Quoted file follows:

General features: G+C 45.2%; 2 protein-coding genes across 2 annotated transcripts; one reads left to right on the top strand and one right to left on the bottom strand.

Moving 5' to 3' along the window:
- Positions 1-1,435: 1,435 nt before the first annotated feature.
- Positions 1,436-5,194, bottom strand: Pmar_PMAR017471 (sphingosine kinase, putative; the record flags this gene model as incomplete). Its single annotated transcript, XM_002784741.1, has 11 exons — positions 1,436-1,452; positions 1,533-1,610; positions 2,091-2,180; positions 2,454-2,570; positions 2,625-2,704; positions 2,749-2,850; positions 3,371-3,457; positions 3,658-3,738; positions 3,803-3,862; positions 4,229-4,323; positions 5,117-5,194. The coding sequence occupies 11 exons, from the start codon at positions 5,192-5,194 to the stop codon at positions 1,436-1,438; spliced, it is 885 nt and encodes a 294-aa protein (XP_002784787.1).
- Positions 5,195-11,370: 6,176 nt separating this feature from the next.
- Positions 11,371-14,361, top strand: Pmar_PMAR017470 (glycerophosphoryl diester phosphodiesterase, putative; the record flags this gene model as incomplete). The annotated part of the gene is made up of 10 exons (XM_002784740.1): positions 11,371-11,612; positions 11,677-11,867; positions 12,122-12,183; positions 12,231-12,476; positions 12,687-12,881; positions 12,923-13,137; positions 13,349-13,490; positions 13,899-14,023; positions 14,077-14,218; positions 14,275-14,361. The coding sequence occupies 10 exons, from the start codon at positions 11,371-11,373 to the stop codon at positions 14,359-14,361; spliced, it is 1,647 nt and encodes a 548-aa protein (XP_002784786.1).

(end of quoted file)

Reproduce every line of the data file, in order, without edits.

General features: G+C 45.2%; 2 protein-coding genes across 2 annotated transcripts; one reads left to right on the top strand and one right to left on the bottom strand.

Moving 5' to 3' along the window:
- Positions 1-1,435: 1,435 nt before the first annotated feature.
- Positions 1,436-5,194, bottom strand: Pmar_PMAR017471 (sphingosine kinase, putative; the record flags this gene model as incomplete). Its single annotated transcript, XM_002784741.1, has 11 exons — positions 1,436-1,452; positions 1,533-1,610; positions 2,091-2,180; positions 2,454-2,570; positions 2,625-2,704; positions 2,749-2,850; positions 3,371-3,457; positions 3,658-3,738; positions 3,803-3,862; positions 4,229-4,323; positions 5,117-5,194. The coding sequence occupies 11 exons, from the start codon at positions 5,192-5,194 to the stop codon at positions 1,436-1,438; spliced, it is 885 nt and encodes a 294-aa protein (XP_002784787.1).
- Positions 5,195-11,370: 6,176 nt separating this feature from the next.
- Positions 11,371-14,361, top strand: Pmar_PMAR017470 (glycerophosphoryl diester phosphodiesterase, putative; the record flags this gene model as incomplete). The annotated part of the gene is made up of 10 exons (XM_002784740.1): positions 11,371-11,612; positions 11,677-11,867; positions 12,122-12,183; positions 12,231-12,476; positions 12,687-12,881; positions 12,923-13,137; positions 13,349-13,490; positions 13,899-14,023; positions 14,077-14,218; positions 14,275-14,361. The coding sequence occupies 10 exons, from the start codon at positions 11,371-11,373 to the stop codon at positions 14,359-14,361; spliced, it is 1,647 nt and encodes a 548-aa protein (XP_002784786.1).